Post-punk aesthetics are making a big comeback right now, and it’s no doubt thanks to the efforts of indie acts like The High Plains Drifters, whose new single “The One That Got Away” beautifully bridges the gap between the genre’s first wave and a modern revival. Though you could make a case for the pop hook in this piece being the most important element of the song outside of its stirring lyrical narrative, the lush melodies that linger past their adjoining beats hint at something much loftier than cosmetic frills would ever be able to account for. In short, this is alternative rock of a pure variety.
The music video for “The One That Got Away” will sting those of us who can relate to the concept behind the title especially hard, largely because of the dreaminess of its framework. We’re in the first-person for the better part of the video, chasing impossible memories that break away from the backdrop and even the dashing looks of Julie Louise Bjelke, the star of the visual portion of this release. The music winds up interwoven with the broken shots, each frame giving way to a touch of vulnerability from the band as virtuous as it is volatile in nature.
This single’s aforementioned pop hook is certainly on the stronger side of the aesthetical spectrum, especially compared to the chamber-influenced minimalism we’ve been seeing and hearing in a lot of mainstream American pop music, but it never overpowers the presence of the lyrics in this mix. This isn’t because of the reach the lead vocal lends the verses, but instead because of the way the words seem to match the atmospheric undertow of the music perfectly. It’s elegant and yet unpredictable, not unlike the loves of our lives who are at once everything to us and then a fleeting face in the rearview mirror.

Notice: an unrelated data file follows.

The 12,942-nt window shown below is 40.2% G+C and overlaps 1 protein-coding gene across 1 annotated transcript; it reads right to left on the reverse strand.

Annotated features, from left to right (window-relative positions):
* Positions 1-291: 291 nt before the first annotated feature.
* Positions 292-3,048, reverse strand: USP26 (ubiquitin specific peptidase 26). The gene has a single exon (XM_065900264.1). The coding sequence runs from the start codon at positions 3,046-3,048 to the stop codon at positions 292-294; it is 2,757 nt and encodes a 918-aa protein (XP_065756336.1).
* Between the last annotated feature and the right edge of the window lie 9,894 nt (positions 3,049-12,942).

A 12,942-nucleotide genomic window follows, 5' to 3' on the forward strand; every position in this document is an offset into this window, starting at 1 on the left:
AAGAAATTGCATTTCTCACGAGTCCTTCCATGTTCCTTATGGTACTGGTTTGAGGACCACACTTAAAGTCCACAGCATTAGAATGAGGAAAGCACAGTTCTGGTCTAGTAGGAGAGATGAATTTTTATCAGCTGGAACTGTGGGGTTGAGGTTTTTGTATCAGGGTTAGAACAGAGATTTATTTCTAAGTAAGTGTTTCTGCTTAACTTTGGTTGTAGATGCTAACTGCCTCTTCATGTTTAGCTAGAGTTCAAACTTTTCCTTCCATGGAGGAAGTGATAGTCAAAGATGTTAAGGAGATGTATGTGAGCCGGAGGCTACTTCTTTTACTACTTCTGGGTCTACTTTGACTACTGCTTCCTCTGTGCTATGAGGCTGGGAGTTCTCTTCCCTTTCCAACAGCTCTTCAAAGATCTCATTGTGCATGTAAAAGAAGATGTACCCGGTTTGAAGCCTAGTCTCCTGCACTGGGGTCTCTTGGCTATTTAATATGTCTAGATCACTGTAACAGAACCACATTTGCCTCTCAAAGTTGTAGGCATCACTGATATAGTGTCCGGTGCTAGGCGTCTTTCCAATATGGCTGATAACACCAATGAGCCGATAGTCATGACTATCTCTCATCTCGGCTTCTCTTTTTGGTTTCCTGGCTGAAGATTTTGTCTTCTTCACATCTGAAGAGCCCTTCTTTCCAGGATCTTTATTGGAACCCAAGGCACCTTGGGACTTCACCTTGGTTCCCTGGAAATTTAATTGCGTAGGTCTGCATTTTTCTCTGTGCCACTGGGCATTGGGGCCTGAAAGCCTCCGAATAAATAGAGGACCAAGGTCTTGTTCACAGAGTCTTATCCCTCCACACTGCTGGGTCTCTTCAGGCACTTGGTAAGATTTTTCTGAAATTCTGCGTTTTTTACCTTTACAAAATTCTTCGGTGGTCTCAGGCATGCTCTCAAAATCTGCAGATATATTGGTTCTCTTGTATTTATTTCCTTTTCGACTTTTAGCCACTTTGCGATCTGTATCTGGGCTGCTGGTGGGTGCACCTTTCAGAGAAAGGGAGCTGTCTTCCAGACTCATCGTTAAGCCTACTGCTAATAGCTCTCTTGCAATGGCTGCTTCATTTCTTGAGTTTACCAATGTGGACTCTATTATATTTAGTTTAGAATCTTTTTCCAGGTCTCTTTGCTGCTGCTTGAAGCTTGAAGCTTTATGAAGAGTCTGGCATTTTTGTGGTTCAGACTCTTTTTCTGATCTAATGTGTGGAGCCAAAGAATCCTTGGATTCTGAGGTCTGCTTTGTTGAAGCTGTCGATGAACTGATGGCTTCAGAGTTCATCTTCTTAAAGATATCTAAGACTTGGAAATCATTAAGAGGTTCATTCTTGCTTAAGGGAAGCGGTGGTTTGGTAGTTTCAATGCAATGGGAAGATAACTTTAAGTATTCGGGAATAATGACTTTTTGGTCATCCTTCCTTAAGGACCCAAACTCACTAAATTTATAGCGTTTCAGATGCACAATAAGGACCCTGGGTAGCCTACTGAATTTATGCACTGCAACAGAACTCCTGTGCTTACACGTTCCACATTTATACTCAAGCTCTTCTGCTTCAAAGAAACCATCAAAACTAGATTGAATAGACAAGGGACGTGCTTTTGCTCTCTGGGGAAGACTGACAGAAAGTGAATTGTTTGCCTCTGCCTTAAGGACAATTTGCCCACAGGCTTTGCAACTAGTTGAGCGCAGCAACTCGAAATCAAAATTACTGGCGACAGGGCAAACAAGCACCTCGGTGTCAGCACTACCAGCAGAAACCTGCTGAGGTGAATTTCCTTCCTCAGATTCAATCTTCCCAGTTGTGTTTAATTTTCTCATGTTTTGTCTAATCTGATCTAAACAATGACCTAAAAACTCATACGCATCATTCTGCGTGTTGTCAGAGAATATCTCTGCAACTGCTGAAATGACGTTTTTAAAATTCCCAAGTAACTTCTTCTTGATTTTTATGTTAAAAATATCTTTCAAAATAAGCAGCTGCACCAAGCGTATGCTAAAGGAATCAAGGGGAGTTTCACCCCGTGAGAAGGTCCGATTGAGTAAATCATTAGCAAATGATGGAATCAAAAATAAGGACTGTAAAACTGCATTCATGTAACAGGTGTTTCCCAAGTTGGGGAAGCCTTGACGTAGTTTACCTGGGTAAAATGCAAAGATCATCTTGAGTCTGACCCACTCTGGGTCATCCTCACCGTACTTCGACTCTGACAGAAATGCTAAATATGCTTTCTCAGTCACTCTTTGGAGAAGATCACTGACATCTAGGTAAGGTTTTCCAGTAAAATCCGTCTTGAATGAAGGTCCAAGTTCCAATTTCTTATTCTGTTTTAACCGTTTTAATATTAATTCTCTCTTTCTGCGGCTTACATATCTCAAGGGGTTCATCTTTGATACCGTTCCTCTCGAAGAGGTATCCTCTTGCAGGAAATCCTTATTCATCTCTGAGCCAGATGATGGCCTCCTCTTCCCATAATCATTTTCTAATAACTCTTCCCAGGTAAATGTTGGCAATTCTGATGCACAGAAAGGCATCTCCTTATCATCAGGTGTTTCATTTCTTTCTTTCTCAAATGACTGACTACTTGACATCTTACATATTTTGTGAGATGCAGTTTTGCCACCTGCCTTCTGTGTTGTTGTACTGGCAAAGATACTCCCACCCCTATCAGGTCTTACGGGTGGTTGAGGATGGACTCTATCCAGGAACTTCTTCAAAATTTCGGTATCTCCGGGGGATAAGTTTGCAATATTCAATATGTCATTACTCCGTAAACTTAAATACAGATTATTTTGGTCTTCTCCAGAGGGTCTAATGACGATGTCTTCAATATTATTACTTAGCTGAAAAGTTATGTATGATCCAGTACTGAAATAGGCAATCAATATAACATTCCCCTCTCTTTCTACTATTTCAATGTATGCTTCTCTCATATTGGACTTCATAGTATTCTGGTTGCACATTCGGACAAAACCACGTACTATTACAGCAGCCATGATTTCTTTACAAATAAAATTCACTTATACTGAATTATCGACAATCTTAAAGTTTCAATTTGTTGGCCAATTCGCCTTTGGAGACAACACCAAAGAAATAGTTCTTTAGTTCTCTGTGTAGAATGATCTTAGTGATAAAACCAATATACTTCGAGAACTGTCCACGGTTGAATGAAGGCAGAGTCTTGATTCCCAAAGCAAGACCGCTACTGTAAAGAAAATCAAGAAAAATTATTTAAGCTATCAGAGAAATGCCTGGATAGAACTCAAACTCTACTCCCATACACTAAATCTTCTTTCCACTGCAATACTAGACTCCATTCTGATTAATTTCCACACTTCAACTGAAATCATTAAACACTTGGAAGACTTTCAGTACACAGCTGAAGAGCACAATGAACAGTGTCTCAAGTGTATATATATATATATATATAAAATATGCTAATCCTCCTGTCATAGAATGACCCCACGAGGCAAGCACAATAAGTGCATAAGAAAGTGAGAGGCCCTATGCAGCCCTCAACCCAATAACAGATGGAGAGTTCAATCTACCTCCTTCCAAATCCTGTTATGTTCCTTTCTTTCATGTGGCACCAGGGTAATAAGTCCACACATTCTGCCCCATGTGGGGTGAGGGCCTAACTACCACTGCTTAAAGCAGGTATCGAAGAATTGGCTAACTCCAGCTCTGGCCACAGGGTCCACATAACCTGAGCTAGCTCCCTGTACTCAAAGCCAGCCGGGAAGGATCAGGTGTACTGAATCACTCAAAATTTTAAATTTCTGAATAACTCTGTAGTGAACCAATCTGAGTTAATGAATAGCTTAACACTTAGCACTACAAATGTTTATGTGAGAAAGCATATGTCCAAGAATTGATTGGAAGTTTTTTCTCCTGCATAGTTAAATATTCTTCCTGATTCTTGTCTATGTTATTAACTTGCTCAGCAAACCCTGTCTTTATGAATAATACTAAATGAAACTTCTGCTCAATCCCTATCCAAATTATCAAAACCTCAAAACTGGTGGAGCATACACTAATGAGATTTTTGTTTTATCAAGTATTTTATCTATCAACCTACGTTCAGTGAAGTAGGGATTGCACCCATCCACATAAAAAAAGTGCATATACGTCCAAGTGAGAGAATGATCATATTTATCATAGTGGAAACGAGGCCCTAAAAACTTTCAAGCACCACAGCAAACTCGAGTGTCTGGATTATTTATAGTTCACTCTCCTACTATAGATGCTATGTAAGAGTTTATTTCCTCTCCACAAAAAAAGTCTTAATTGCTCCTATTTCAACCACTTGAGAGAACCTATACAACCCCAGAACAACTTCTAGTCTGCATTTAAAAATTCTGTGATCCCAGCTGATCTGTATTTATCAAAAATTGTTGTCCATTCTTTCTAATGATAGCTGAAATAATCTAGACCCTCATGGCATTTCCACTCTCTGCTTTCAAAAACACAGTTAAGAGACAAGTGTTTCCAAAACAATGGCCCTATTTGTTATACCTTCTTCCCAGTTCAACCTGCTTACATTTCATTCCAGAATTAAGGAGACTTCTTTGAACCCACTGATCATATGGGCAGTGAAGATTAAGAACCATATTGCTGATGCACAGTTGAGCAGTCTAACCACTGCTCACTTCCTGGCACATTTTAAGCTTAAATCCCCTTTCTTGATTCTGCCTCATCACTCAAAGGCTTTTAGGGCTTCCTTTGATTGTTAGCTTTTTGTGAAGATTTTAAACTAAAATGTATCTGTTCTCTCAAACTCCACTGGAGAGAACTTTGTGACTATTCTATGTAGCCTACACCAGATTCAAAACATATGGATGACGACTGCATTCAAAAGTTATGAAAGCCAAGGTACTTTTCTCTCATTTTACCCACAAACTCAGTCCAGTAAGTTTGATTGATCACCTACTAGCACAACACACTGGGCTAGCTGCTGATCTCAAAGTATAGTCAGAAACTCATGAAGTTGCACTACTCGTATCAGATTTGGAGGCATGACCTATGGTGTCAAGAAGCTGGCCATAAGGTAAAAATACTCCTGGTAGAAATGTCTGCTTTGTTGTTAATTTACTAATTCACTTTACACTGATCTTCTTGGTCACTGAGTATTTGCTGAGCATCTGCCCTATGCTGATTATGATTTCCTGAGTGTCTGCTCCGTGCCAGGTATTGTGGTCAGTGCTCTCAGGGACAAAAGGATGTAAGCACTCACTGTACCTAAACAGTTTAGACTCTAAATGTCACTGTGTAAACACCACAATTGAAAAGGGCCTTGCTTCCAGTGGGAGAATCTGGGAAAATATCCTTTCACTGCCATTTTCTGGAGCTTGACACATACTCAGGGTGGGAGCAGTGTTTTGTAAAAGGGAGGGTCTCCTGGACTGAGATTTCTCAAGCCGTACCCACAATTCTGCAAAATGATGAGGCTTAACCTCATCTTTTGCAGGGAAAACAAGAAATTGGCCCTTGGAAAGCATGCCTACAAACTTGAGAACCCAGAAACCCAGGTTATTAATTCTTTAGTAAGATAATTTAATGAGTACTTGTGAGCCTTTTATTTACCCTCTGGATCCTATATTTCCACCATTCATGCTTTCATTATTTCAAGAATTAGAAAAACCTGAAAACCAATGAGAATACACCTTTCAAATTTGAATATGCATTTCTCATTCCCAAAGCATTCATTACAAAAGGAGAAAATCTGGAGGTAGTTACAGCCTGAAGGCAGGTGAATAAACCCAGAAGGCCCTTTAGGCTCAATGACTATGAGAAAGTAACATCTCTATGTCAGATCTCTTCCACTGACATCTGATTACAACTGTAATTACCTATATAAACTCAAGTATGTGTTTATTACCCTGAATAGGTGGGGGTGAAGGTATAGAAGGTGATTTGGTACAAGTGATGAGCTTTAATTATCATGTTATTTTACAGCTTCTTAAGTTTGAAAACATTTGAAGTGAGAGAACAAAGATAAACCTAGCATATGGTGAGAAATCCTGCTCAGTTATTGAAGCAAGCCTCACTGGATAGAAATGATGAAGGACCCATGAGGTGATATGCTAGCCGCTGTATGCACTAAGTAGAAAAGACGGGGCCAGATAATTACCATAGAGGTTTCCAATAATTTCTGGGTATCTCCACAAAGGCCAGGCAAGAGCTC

Indie flavor catches up with an evolving mainstream taste in “The One That Got Away,” and if you’re inclined to hear something a little more personal than the average pop single is this February, this latest release from The High Plains Drifters is definitely my recommendation. All throwbacks to the golden age of post-punk aside, this is a really thoughtful and inspired piece that lives up to the weightiness of its title and then some, and for all it lacks in conventionality on the surface, it more than compensates for in unadulterated heart.
Thomas Patton, III